On Thursday, Vietnamnet Bridge reported that the Ba Ria-Vung Tau People’s Committee had given preliminary approval to the Ho Tram Project Company Ltd’s proposal to build a specialized airport near the Loc An commune in Ba Ria-Vung Tau province.
The Ho Tram Project Company, which operates the titular resort, says the project is necessary to encourage more tourists to visit the casino. Presently, the closest airport is in Ho Chi Minh City, which is two hours away by car.
The plan still requires the thumbs-up from both the Ministry of Defence and the Ministry of Transport in order to proceed. The Company claims the airport project, which will span a 200-hectare area, will break even within 50 years of its opening.
The need for more efficient international tourism flow is even more crucial now that Vietnam’s government appears to have reversed its former plans to lift the ban on local residents gambling in casinos.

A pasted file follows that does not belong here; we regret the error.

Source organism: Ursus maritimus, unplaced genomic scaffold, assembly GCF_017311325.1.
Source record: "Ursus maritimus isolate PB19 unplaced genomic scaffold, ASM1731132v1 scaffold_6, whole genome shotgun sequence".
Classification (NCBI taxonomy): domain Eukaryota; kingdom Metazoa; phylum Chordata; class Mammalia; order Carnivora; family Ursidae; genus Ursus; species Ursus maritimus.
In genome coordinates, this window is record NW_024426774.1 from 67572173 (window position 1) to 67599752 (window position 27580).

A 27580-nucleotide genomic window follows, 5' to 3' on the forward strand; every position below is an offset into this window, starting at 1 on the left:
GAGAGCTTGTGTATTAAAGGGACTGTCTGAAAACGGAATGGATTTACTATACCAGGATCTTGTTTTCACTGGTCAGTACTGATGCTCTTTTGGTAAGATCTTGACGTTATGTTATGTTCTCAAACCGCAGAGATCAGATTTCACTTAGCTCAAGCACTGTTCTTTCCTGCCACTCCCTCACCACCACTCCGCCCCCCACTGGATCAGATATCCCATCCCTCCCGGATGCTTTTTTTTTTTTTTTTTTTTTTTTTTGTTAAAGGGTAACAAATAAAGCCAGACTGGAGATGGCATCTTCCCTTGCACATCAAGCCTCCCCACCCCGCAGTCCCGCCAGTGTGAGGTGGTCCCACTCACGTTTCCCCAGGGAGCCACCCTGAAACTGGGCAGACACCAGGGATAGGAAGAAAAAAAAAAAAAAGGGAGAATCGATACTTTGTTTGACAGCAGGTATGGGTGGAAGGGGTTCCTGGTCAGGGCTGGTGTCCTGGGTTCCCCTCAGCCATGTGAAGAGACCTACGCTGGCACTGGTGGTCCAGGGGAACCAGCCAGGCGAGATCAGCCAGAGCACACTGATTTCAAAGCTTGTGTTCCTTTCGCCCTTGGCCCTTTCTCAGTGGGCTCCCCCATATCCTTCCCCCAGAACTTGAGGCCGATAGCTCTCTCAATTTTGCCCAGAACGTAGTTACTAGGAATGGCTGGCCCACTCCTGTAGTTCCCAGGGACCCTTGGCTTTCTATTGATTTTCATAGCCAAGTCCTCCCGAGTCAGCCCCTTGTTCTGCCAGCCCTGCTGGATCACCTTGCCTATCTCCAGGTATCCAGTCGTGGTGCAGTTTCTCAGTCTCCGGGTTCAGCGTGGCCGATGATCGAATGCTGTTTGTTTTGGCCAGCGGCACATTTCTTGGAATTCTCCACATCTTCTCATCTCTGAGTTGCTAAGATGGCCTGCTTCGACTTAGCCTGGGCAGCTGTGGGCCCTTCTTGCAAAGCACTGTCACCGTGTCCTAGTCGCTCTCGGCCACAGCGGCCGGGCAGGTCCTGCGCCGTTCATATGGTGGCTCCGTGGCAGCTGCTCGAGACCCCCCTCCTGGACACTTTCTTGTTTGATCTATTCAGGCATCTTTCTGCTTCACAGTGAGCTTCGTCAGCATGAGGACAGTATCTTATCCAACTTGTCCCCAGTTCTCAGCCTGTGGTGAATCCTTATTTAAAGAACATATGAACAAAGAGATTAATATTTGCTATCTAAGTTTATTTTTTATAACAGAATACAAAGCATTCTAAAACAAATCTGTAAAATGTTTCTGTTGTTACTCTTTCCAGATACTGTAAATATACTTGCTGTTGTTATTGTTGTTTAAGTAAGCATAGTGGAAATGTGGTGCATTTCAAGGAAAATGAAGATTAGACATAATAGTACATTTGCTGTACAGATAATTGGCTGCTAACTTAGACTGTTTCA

The Vietnamese government had previously mulled a pilot project that would have gauged the impact of allowing locals to enter casinos. The Ho Tram resort had volunteered itself as the perfect place to perform this experiment but the government never actually got around to pulling that trigger.
The government’s recent about-face on the locals issue has dashed the hopes of international casino operators, many of whom have publicly expressed great interest in setting up shop in Vietnam, but only if the government relaxed its foreigners-only restriction.
Other pitfalls revealed in the most recent draft of Vietnam’s gambling decree is the insistence that would-be operators commit to investing a minimum of $4b to get their projects off the ground. There’d been speculation that the ongoing lack of investor interest had convinced the government to halve this figure, but the government’s stance on this issue appears unmoved.
Vietnam’s proposed gaming tax regime is also giving investors pause. In addition to a 35% tax on gross gaming revenue, operators will face a 10% value added tax and a 20% corporate income tax rate. Hopes remain that the final FINAL version of the decree will walk back some of these deal-breaking requirements.